Magazine article Screen International

'Wedding Doll': Review

Magazine article Screen International

'Wedding Doll': Review

Article excerpt

How do you solve a problem like Hagit? In Nitzan Gilady's assured Wedding Doll, Hagit is a young woman with mild learning difficulties struggling to secure a measure of independence from her loving but overprotective mother. Hagit's romantic view of the world is at odds with the cruel disappointments that await her as Giladi creates a plaintive, understated heartbreaker that is neither overly sentimental nor excessively maudlin. Wedding Doll won Best Israeli Debut Feature and Best Actress (Asi Levi) at the Jerusalem Film Festival and should continue a wide-ranging Festival circuit journey after Toronto. There is also the possibility for some, small scale theatrical play from distributors who have supported titles like Asaf Korman's Next To Her (At li layla).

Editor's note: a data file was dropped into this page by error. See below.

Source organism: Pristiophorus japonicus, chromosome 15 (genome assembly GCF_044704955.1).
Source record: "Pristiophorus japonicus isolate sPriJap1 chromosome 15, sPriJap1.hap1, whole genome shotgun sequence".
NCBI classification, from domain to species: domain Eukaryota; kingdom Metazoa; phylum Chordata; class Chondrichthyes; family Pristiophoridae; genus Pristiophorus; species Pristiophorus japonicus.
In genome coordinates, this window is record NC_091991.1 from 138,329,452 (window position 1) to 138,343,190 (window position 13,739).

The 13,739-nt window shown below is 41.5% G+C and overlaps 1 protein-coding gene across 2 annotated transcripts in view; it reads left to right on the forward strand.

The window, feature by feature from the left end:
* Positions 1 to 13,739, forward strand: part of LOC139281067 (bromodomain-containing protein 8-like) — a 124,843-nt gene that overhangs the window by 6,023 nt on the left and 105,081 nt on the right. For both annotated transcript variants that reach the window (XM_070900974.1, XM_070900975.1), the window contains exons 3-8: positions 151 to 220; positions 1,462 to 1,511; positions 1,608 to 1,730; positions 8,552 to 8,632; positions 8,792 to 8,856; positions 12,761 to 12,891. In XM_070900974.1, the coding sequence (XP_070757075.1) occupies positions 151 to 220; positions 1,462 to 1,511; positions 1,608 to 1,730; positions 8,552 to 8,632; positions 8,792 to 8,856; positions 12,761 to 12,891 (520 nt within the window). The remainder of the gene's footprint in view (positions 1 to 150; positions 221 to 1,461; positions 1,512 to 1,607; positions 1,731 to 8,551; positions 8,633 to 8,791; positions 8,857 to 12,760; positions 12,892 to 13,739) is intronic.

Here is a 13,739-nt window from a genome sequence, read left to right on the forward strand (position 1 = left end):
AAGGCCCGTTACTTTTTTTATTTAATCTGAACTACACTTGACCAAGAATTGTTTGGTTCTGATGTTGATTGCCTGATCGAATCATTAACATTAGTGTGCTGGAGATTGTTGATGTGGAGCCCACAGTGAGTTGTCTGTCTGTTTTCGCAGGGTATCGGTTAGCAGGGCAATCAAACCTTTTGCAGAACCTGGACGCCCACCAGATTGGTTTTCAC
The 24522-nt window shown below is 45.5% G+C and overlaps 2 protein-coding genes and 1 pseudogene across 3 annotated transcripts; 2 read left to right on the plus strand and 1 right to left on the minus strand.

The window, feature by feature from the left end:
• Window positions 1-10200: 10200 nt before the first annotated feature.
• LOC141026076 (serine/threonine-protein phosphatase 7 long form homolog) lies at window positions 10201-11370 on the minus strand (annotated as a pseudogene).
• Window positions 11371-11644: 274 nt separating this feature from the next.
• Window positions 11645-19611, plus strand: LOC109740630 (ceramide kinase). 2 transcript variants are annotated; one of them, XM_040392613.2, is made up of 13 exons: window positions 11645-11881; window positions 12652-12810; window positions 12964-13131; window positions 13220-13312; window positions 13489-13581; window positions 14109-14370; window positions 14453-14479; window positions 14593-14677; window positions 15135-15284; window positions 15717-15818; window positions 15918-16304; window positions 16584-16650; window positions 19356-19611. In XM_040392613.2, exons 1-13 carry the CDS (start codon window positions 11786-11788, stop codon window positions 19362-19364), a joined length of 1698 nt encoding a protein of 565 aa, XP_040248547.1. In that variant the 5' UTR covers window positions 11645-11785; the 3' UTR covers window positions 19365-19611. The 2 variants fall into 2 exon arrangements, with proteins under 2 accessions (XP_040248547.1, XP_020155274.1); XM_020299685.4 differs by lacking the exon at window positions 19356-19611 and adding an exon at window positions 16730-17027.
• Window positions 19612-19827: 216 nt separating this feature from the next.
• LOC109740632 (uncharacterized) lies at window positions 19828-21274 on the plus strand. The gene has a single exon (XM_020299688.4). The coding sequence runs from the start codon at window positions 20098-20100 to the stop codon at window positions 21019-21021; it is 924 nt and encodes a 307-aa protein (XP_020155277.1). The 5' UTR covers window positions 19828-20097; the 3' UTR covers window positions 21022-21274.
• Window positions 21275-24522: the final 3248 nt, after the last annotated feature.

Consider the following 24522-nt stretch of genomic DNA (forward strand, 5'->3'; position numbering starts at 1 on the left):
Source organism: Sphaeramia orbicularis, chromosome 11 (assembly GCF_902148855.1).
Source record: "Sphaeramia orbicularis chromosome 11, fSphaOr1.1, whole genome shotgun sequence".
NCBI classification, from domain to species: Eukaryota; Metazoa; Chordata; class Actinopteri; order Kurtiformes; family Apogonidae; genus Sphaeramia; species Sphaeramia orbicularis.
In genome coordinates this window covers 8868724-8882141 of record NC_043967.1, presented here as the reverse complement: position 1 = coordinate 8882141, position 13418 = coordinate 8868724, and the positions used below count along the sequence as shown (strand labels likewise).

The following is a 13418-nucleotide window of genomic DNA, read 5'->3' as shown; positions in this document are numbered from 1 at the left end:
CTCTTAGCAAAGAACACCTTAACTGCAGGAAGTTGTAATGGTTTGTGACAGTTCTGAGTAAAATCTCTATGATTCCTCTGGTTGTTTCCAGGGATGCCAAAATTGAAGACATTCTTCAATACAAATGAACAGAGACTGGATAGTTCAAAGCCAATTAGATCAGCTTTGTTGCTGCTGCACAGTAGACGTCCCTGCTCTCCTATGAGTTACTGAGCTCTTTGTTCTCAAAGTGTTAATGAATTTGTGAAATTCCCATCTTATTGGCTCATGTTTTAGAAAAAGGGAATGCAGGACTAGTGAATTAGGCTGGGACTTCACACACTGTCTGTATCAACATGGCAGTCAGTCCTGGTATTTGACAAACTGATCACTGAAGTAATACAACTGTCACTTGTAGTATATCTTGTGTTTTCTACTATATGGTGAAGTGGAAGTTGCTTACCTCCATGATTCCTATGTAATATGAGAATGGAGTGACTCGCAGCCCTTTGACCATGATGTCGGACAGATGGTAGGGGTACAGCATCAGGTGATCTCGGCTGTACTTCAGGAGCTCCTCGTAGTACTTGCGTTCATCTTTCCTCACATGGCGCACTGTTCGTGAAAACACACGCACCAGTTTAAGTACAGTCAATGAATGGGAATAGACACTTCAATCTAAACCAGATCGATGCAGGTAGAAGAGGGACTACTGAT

Wedding Doll is set in a small town in southern Israel's Negev desert and cinematographer Roey Roth captures some striking images of the desert landscapes where the warmth and intense light seem to match the eternally sunny disposition of Hagit (Moran Rosenblatt). The beautiful 24 year-old sports a beaming smile and spends her spare time designing a perfect wedding dress and creating dolls from toilet roll paper and holders. What sounds on paper to be unbearably twee is actually rather charming. Hagit works in a small family factory that cuts and packages toilet rolls. She has mapped out a future for herself and handsome boss's son Omri (Roy Assaf).

If Hagit is an impossible dreamer, her mother Sara (Asi Levi) deals only in reality. …

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